Great things come in Ant-sized Packages
Marvel’s Ant-Man brings Phase 2 of the Marvel Cinematic Universe to a close and boy, oh, boy, does it finish strong. Not only is Ant-Man the most well-rounded film to date, it may well be Marvel’s most entertaining.
(Don’t worry this review is spoiler-free)
Ant-Man’s story revolves around the central characters of Dr. Hank Pym, the first Ant-Man (played by Michael Douglas) and Scott Lang, a former thief and ex-convict played by Paul Rudd. A series of events lead Pym to recruit Scott and train him to become the new Ant-Man in order to prevent a new breakthrough in technology from falling into the wrong hands. It all sounds like typical superhero fare when reduced to shorthand like that but trust me, the execution is phenomenal.
Michael Douglas does well in portraying Pym as a gruff, tortured genius haunted by the demons of his past. His performance is spot-on and manages to anchor the narrative in terms of the stakes at risk and the emotional weight of the movie’s backstory. Paul Rudd is also brilliantly cast as Scott Lang. Like Pym, Scott also has the weight of his past sins bearing down on him but instead of brooding and sulking about it, he tries to find a way to make it right. In turn, this makes him a much lighter character, perfectly suiting Paul Rudd’s brand of acting. The character is endearing, exuding charm and wit while also showing true heroism despite personal short-comings.
Aiding Hank and Scott is Hope played by Evangeline Lilly who sizzles on every scene she’s in. Sadly though, there’s not a lot for her to do (or not enough, in my opinion) Lily holds her own in a largely male-heavy cast. She effortlessly blends the tough girl demeanor and physicality with the soft feminine side for the role while serving as the film’s emotional center. Corey Stoll plays the main antagonist of the film, Darren Cross, the embittered protege of Hank Pym. For the most part, Stoll gets to flex his acting chops leaping from the confident and charismatic businessman/scientist to spurned former protege desperate for his mentor’s approval. Stoll’s Darren Cross makes for a very convincing and threatening foe despite suffering from the typical Marvel Villain symptoms of lacking character development and limited dimension.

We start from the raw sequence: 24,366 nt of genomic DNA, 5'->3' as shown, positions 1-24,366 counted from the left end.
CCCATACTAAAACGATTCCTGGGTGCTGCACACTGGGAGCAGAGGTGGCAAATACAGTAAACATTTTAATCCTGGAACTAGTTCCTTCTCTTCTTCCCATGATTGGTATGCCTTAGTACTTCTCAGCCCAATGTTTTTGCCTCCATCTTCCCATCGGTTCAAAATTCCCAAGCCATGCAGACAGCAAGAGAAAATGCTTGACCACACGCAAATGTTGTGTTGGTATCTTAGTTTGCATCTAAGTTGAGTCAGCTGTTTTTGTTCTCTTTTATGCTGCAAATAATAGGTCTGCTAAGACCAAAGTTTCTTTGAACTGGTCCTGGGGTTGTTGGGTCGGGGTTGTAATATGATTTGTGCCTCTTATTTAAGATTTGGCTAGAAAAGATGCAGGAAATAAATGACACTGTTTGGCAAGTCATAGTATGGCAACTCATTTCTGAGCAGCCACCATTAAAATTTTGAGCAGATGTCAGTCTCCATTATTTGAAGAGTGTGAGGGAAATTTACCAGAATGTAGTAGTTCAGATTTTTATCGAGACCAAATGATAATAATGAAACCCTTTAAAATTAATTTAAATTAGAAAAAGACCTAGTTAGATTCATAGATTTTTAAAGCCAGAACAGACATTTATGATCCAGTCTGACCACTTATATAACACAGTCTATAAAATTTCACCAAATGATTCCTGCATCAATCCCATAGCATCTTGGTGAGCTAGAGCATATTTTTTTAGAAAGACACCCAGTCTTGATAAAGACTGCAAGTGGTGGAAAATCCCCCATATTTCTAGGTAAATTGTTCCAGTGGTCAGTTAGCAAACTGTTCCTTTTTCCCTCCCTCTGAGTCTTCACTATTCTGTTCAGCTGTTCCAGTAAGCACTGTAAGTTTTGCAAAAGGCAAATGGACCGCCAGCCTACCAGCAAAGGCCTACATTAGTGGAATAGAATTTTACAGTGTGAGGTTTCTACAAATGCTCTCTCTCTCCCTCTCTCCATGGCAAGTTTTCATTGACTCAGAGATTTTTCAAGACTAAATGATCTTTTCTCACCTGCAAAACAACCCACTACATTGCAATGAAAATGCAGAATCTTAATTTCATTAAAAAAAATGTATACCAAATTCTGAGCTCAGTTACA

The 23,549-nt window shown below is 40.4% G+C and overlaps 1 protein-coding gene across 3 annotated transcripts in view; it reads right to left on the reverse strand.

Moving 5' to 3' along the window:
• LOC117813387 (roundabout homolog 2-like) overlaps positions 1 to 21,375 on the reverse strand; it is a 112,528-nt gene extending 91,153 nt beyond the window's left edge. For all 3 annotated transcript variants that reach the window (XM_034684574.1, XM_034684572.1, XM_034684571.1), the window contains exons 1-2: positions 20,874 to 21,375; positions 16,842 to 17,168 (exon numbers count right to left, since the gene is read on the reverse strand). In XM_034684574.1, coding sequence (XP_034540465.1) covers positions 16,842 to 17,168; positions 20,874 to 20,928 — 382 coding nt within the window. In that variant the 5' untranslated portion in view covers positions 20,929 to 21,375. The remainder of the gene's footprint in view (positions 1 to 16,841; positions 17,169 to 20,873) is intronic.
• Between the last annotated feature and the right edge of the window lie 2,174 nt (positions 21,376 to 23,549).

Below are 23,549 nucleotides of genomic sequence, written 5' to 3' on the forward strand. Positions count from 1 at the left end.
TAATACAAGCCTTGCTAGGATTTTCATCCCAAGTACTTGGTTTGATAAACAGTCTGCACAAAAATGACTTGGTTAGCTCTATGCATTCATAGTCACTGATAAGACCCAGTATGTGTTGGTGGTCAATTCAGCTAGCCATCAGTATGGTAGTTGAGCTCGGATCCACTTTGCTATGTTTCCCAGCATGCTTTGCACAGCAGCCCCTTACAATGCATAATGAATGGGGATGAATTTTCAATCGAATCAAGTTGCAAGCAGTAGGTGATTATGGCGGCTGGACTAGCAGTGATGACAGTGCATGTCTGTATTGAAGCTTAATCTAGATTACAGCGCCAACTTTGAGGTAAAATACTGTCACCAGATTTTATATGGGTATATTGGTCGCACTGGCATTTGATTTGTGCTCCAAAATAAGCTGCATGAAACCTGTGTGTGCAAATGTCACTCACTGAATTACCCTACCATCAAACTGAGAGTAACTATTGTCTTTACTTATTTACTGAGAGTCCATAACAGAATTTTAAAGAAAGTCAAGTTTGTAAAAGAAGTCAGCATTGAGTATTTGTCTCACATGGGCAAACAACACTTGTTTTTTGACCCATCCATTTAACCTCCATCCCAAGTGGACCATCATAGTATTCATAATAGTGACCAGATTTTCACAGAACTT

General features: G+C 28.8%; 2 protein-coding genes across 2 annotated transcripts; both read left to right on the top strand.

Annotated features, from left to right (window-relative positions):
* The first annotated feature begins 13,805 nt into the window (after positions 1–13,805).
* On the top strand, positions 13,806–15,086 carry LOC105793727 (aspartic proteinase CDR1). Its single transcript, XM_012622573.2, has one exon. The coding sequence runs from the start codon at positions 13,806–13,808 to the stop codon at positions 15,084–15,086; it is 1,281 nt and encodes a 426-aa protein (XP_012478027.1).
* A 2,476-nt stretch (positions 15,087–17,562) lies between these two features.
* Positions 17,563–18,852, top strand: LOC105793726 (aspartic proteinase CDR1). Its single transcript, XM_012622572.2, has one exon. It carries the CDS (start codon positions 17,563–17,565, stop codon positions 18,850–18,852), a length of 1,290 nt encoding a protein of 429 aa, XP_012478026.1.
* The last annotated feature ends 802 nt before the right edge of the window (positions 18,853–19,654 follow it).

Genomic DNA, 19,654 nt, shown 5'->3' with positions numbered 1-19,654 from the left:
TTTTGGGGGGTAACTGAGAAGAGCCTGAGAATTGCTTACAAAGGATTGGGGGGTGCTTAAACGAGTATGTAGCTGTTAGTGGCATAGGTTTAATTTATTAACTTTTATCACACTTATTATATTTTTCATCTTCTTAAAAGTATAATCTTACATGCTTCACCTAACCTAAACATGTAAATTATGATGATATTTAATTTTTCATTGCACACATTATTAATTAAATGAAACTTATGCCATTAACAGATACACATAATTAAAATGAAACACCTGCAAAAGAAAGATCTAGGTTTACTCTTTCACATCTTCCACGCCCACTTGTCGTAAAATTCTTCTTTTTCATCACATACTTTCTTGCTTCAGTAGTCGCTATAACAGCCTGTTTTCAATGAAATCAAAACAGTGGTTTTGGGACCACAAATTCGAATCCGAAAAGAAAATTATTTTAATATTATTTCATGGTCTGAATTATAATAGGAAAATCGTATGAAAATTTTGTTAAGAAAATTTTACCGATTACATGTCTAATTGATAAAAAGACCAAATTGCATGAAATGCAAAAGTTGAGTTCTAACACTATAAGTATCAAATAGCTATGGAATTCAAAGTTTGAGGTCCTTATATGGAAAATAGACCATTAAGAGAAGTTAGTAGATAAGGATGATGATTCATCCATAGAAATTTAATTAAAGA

Rounding out the cast is Scott Lang’s crew of sorts: Luis (Michael Pena) Dave (T.I.) and Kurt (David Dastmalchian). Dave and Kurt get their chances to shine but Pena’s Luis is phenomenal and steals every scene he comes on. He has the most hilarious parts in the movie and never misses a comedic beat.
Aside from the stellar casting,Ant-Man also succeeds in taking the main plot element (the shrinking and growing) and making it relevant. The film dives head first into the subject matter and really explores the possible effects that shrinking to ant-size could have if harnesssed and weaponized. The results, to be honest, are quite terrifying: untraceable assassinations, unrivaled capabilities in surveillance, espionage and infiltration as well as the effective end of information security and privacy as we know it. Ant-man truly embraces this core mechanic and it shows as their knowledge of it is woven seamlessly into the narrative as well as its cleverly designed action sequences.
The movie’s biggest triumph, however, is that it manages to tell such a straight-forward but multi-faceted story so well on so many levels while staying accessible to the casual fan. On the surface, Ant-man is essentially a clever superhero heist flick but digging deeper, the movie also features an evocative emotional core that is centered on ideas of family and redemption despite flaws and past short-comings. On top of all that, it manages to incorporate itself into the larger MCU while retaining its own distinct identity. That is a testament to not only to the stellar cast but also to screenwriter Edgar Wright’s and Director Peyton Reed’s shared brilliance.
Ant-man is not to be missed, the charming and talented cast, excellent story-telling, pitch-perfect comedy and inspired action sequences come together to tell this tale of heart and heroism.
4.8 Pym Particles out of 5
Raffy Leynes is a geek of all trades (master of fun).He loves videogames, comicbooks, movies, cartoons, wrestling, science and art. Lately, he’s been liking his geekery with a dash of “Indie”. He doesn’t know what the f*ck musings are but he is told he does them on his Instagram, Facebook and Twitter.